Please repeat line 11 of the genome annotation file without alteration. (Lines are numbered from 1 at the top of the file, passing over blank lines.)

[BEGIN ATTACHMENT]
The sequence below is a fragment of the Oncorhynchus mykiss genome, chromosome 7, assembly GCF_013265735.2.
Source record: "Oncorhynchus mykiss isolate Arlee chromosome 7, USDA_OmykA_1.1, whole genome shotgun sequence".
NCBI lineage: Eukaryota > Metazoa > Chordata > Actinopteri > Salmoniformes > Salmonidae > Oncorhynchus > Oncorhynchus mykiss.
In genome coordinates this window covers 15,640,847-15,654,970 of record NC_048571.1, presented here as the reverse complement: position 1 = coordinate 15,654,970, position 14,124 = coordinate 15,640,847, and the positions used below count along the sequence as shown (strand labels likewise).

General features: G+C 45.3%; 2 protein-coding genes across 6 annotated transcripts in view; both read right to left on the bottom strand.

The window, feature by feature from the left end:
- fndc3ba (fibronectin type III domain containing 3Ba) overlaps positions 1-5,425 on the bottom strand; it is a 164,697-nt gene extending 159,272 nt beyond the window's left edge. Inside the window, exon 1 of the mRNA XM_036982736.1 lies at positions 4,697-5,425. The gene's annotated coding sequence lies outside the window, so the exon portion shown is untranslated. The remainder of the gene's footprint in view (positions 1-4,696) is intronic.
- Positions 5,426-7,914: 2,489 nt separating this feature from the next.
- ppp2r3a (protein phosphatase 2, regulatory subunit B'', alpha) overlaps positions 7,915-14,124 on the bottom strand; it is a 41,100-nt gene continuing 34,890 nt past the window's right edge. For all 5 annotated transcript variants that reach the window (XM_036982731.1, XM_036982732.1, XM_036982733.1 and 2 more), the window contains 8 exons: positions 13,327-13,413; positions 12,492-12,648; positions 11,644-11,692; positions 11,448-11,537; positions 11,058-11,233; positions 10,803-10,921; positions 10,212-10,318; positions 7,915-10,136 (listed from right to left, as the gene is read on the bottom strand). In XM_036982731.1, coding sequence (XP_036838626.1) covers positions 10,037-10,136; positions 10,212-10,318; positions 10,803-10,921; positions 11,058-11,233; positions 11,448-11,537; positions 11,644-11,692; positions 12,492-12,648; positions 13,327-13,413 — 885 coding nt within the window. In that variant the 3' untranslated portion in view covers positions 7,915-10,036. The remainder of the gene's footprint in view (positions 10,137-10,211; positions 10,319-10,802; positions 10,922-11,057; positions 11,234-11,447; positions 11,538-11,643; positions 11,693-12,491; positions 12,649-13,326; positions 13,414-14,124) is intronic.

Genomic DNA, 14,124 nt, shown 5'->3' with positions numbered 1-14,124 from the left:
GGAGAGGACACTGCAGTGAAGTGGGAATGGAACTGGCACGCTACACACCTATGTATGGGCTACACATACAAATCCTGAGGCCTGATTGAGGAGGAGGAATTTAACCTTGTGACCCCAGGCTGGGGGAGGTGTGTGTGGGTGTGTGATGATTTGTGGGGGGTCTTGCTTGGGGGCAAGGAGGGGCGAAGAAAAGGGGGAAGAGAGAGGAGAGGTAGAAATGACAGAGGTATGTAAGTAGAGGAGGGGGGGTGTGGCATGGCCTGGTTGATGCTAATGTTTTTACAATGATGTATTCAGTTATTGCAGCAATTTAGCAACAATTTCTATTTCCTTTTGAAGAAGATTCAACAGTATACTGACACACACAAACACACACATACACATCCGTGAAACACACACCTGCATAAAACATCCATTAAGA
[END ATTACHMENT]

GGAGAGGACACTGCAGTGAAGTGGGAATGGAACTGGCACGCTACACACCTATGTATGGGCTACACATACAAATCCTGAGGCCTGATTGAGGAGGAGGAATTTAACCTTGTGACCCCAGGCTGGGGGAGGTGTGTGTGGGTGTGTGATGATTTGTGGGGGGTCTTGCTTGGGGGCAAGGAGGGGCGAAGAAAAGGGGGAAGAGAGAGGAGAGGTAGAAATGACAGAGGTATGTAAGTAGAGGAGGGGGGGTGTGGCATGGCCTGGTTGATGCTAATGTTTTTACAATGATGTATTCAGTTATTGCAGCAATTTAGCAACAATTTCTATTTCCTTTTGAAGAAGATTCAACAGTATACTGACACACACAAACACACACATACACATCCGTGAAACACACACCTGCATAAAACATCCATTAAGA